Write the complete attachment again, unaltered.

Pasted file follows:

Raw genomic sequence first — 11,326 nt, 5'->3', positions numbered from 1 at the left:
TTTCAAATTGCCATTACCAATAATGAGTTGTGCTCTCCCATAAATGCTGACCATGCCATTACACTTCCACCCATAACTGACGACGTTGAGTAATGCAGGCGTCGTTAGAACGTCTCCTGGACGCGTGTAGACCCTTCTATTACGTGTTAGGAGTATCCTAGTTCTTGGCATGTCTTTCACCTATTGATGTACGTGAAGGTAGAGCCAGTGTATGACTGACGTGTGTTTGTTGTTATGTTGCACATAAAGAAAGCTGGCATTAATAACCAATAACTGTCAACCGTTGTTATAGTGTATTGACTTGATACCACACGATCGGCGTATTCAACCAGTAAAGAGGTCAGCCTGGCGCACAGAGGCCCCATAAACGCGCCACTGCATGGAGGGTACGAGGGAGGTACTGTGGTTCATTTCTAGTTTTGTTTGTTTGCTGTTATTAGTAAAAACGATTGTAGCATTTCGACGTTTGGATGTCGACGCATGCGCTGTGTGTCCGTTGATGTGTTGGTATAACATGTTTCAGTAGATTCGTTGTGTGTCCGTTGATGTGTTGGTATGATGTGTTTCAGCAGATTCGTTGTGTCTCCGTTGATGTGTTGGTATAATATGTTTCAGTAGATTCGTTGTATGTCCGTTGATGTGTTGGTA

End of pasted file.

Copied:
Raw genomic sequence first — 11,326 nt, 5'->3', positions numbered from 1 at the left:
TTTCAAATTGCCATTACCAATAATGAGTTGTGCTCTCCCATAAATGCTGACCATGCCATTACACTTCCACCCATAACTGACGACGTTGAGTAATGCAGGCGTCGTTAGAACGTCTCCTGGACGCGTGTAGACCCTTCTATTACGTGTTAGGAGTATCCTAGTTCTTGGCATGTCTTTCACCTATTGATGTACGTGAAGGTAGAGCCAGTGTATGACTGACGTGTGTTTGTTGTTATGTTGCACATAAAGAAAGCTGGCATTAATAACCAATAACTGTCAACCGTTGTTATAGTGTATTGACTTGATACCACACGATCGGCGTATTCAACCAGTAAAGAGGTCAGCCTGGCGCACAGAGGCCCCATAAACGCGCCACTGCATGGAGGGTACGAGGGAGGTACTGTGGTTCATTTCTAGTTTTGTTTGTTTGCTGTTATTAGTAAAAACGATTGTAGCATTTCGACGTTTGGATGTCGACGCATGCGCTGTGTGTCCGTTGATGTGTTGGTATAACATGTTTCAGTAGATTCGTTGTGTGTCCGTTGATGTGTTGGTATGATGTGTTTCAGCAGATTCGTTGTGTCTCCGTTGATGTGTTGGTATAATATGTTTCAGTAGATTCGTTGTATGTCCGTTGATGTGTTGGTA